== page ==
string_copying - Man Page

copying strings and character sequences

Synopsis

Strings

// Chain-copy a string.
char *stpcpy(char *restrict dst, const char *restrict src);

// Copy/catenate a string.
char *strcpy(char *restrict dst, const char *restrict src);
char *strcat(char *restrict dst, const char *restrict src);

// Chain-copy a string with truncation.
char *stpecpy(char *dst, char end[0], const char *restrict src);

// Chain-copy a string with truncation and SIGSEGV on UB.
char *stpecpyx(char *dst, char end[0], const char *restrict src);

// Copy/catenate a string with truncation and SIGSEGV on UB.
size_t strlcpy(char dst[restrict .sz], const char *restrict src,
               size_t sz);
size_t strlcat(char dst[restrict .sz], const char *restrict src,
               size_t sz);

Null-padded character sequences

// Zero a fixed-width buffer, and
// copy a string into a character sequence with truncation.
char *stpncpy(char dst[restrict .sz], const char *restrict src,
               size_t sz);

// Zero a fixed-width buffer, and
// copy a string into a character sequence with truncation.
char *strncpy(char dest[restrict .sz], const char *restrict src,
               size_t sz);

// Chain-copy a null-padded character sequence into a character sequence.
char *zustr2ustp(char *restrict dst, const char src[restrict .sz],
               size_t sz);

// Chain-copy a null-padded character sequence into a string.
char *zustr2stp(char *restrict dst, const char src[restrict .sz],
               size_t sz);

// Catenate a null-padded character sequence into a string.
char *strncat(char *restrict dst, const char src[restrict .sz],
               size_t sz);

Measured character sequences

// Chain-copy a measured character sequence.
char *ustpcpy(char *restrict dst, const char src[restrict .len],
               size_t len);

// Chain-copy a measured character sequence into a string.
char *ustr2stp(char *restrict dst, const char src[restrict .len],
               size_t len);

Description

Terms (and abbreviations)

string (str)

is a sequence of zero or more non-null characters followed by a null byte.

character sequence

is a sequence of zero or more non-null characters. A program should never use a character sequence where a string is required. However, with appropriate care, a string can be used in the place of a character sequence.

null-padded character sequence (zustr)

Character sequences can be contained in fixed-width buffers, which contain padding null bytes after the character sequence, to fill the rest of the buffer without affecting the character sequence; however, those padding null bytes are not part of the character sequence.

measured character sequence (ustr)

Character sequence delimited by its length. It may be a slice of a larger character sequence, or even of a string.

length (len)

is the number of non-null characters in a string or character sequence. It is the return value of strlen(str) and of strnlen(ustr, sz).

size (sz)

refers to the entire buffer where the string or character sequence is contained.

end

is the name of a pointer to one past the last element of a buffer. It is equivalent to &str[sz]. It is used as a sentinel value, to be able to truncate strings or character sequences instead of overrunning the containing buffer.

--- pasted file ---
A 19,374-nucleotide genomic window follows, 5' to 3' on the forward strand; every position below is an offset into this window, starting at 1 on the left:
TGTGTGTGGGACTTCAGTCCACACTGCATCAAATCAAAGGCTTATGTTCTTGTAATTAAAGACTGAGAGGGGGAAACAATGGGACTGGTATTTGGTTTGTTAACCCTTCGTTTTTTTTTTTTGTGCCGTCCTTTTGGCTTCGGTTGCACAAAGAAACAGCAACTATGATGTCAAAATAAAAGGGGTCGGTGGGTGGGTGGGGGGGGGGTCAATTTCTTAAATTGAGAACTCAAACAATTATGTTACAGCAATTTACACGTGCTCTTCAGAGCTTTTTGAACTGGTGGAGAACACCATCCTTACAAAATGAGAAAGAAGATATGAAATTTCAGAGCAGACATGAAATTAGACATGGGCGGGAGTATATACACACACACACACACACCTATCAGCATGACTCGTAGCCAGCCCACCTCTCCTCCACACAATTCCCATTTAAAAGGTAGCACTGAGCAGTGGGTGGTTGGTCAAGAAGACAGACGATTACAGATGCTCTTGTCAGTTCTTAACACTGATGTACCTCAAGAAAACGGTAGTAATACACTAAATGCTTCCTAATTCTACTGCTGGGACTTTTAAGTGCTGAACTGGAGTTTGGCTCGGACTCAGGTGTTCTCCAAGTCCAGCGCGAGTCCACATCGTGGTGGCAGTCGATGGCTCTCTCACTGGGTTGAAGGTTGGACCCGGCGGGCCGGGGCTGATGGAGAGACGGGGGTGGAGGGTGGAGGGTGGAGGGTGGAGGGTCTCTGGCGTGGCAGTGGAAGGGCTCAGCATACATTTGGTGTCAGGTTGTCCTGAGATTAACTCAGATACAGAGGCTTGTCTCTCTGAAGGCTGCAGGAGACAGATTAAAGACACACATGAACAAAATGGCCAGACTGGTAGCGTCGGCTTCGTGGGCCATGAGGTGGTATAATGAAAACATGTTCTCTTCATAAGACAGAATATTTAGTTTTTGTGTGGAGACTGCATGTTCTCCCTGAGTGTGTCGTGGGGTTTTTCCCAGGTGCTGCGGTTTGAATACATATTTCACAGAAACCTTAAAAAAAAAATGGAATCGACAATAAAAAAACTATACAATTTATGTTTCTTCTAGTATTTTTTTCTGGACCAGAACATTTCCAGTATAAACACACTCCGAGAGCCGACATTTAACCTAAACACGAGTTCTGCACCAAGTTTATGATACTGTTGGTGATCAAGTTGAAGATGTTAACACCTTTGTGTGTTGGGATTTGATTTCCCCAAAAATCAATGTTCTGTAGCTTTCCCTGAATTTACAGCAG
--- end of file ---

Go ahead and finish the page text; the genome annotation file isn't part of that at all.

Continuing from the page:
copy

This term is used when the writing starts at the first element pointed to by dst.

catenate

This term is used when a function first finds the terminating null byte in dst, and then starts writing at that position.

chain

This term is used when it's the programmer who provides a pointer to the terminating null byte in the string dst (or one after the last character in a character sequence), and the function starts writing at that location. The function returns a pointer to the new location of the terminating null byte (or one after the last character in a character sequence) after the call, so that the programmer can use it to chain such calls.

Copy, catenate, and chain-copy

Originally, there was a distinction between functions that copy and those that catenate. However, newer functions that copy while allowing chaining cover both use cases with a single API. They are also algorithmically faster, since they don't need to search for the terminating null byte of the existing string. However, functions that catenate have a much simpler use, so if performance is not important, it can make sense to use them for improving readability.

The pointer returned by functions that allow chaining is a byproduct of the copy operation, so it has no performance costs. Functions that return such a pointer, and thus can be chained, have names of the form *stp*(), since it's common to name the pointer just p.

Chain-copying functions that truncate should accept a pointer to the end of the destination buffer, and have names of the form *stpe*(). This allows not having to recalculate the remaining size after each call.

Truncate or not?

The first thing to note is that programmers should be careful with buffers, so they always have the correct size, and truncation is not necessary.

In most cases, truncation is not desired, and it is simpler to just do the copy. Simpler code is safer code. Programming against programming mistakes by adding more code just adds more points where mistakes can be made.

Nowadays, compilers can detect most programmer errors with features like compiler warnings, static analyzers, and _FORTIFY_SOURCE (see ftm(7)). Keeping the code simple helps these overflow-detection features be more precise.

When validating user input, however, it makes sense to truncate. Remember to check the return value of such function calls.

Functions that truncate:

  • stpecpy(3) is the most efficient string copy function that performs truncation. It only requires to check for truncation once after all chained calls.
  • stpecpyx(3) is a variant of stpecpy(3) that consumes the entire source string, to catch bugs in the program by forcing a segmentation fault (as strlcpy(3bsd) and strlcat(3bsd) do).
  • strlcpy(3bsd) and strlcat(3bsd) are designed to crash if the input string is invalid (doesn't contain a terminating null byte).
  • stpncpy(3) and strncpy(3) also truncate, but they don't write strings, but rather null-padded character sequences.